Learning patterns/Country editor base survey of South Africa 2015
What problem does this solve?
Typically it is very difficult to serve a country wide community covering over eleven language versions of Wikipedia if you do not know who is editing what. This lack of knoweldge also creates problems when trying to address other important issues such as diversity.
What is the solution?
Conducting a nationwide survey using public banner ads for registered editors on Wikimedia projects such as Wikipedia within the country in question. In this case South Africa.
Key things with National Surveying
- Make sure people relevant to the survey participate. In this case that means editors based in South Africa. This is achieved by ensuring the banner notification is only visible in the geographic area you are interested in. South Africa in Wikimedia South Africa's case.
- Response rates are important; its not just about who you reach, but who actually answers your survey.
- Careful consideration of the questions that are being asked. This is hugely important to get right if you want to conduct followup surveys in the future to track change. If a question is even slightly differently worded it can greatly impact and change the answers given by survey participants.
- Work with the Wikimedia Foundation. The Foundation can be very helpful with designing, hosting, and organising the banner add/Centralnotice to host the survey on.
- Give the survey population sufficient time to participate. Increase the likelihood that as good a proportion of the local community will participate in the survey by leaving it up for a sufficient length of time. Not all editors are editing every month. We left it up for three months in mid-2015.
- Less questions the better. People do not like answering long surveys. Short surveys increase the quality of data collected as well as improves the response rate. Ten questions is great, twenty questions is okay, thirty questions is a long survey, over thirty questions is too many.
- Minimize the number of qualitative (text based) questions. Save such questions for issues that you really want to dive deep into or know very little about. Most other questions can be simplified to multiple or single choice questions. Only around a maximum of 10%-20% of your questions should ask for written answers. This is because survey takers do not like giving written answers and they therefore tend to go unanswered if there are too many such questions.
The infographic drawn up and displayed to the left illustrates key findings of the survey. It at once summarises data from the survey findings whist, hopefully, honestly letting the data tell a story of what the profile of the editing community looked like in South Africa in 2015. And does so in an easy to understand, memorable and engaging way.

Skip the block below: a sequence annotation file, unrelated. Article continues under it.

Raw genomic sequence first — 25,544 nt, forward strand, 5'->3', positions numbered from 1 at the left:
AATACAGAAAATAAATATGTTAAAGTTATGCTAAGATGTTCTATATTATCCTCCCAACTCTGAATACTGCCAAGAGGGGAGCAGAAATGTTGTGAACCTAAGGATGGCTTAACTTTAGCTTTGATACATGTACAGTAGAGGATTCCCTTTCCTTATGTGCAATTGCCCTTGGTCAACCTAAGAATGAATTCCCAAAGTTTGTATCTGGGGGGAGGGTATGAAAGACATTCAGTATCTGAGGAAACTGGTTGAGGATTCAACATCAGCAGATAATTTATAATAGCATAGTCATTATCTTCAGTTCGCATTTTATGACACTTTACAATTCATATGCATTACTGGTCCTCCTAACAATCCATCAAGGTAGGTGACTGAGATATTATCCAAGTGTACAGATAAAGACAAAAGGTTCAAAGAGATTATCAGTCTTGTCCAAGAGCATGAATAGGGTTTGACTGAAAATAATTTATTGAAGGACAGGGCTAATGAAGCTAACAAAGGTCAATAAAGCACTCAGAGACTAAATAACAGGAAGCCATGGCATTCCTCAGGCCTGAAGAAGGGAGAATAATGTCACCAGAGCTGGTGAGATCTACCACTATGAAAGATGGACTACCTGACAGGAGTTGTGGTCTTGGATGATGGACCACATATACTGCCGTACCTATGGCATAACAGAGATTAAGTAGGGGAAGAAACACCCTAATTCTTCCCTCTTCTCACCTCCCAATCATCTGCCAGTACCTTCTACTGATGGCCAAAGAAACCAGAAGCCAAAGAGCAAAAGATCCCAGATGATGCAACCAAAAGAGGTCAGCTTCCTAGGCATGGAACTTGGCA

The main finding or 'story' that emerged from the survey data was the lack of diversity amongst Wikipedia editors in South Africa. That, in addition to there being a need for more editors of all backgrounds, there was an even greater need for female editors and editors who were eager to edit in languages other than English and, to a lesser degree, Afrikaans. This means that outreach activities should be focused more at encouraging women to edit as well as editors who speak languages such as isiZulu, isiXhosa, and other less represented languages on Wikipedia.
Another interesting finding was the heavy concentration of editors in only two of South Africa's cities. Namely Cape Town and Johannesburg/Pretoria. Thereby indicating that to serve the existing community the chapter can focus on these two cities but to increase diversity productive efforts might be made outside of these areas.
The 31% of editors who had heard of Wikimedia ZA highlighted the need for the chapter to be more public and engage with the existing community. Whilst the other results highlighted the 'middle-class' origin of most editors. The age data showed a relatively high level of diversity in this indicator.
Learnings for the future
- Greater consideration of the survey questions asked. Whilst we did take this seriously there were questions that, with hindsight, we should have worded differently, dropped, added, or changed to get better insight for followup surveys. Such as asking for the survey participants self-identified ethnic or racial group. That information would have been helpful to tracking and measuring diversity which in turn would help shape future outreach activities to address diversity issues. In the future conducting a focus group to help draw up and shape questions beforehand would have helped improve this.
- Once data has been collected be mindful of the most important information to highlight in the end analysis. A lot of data is collected and people not directly involved often lack sufficient interest to want to know all the statistics needed. This gives the analysis a great responsibility to identify important and relevant information to highlight to others.
- Make the analysed information based on collected data as easily accessible to people as possible. This could involve using multimedia such as drawing up an infographic that simply, concisely and (very importantly) honestly displays the most important information that gives the most effective portrayal of that community's profile. The infographic displayed to the left is an example of this that was created to summarise the findings of the 2015 survey.
- Plan to conduct followup surveys. Getting a better understanding of the community the chapter needs to support is good; using that information to develop projects to better serve that community is great; running follow up surveys to measure the impact of chapter efforts is the best of all.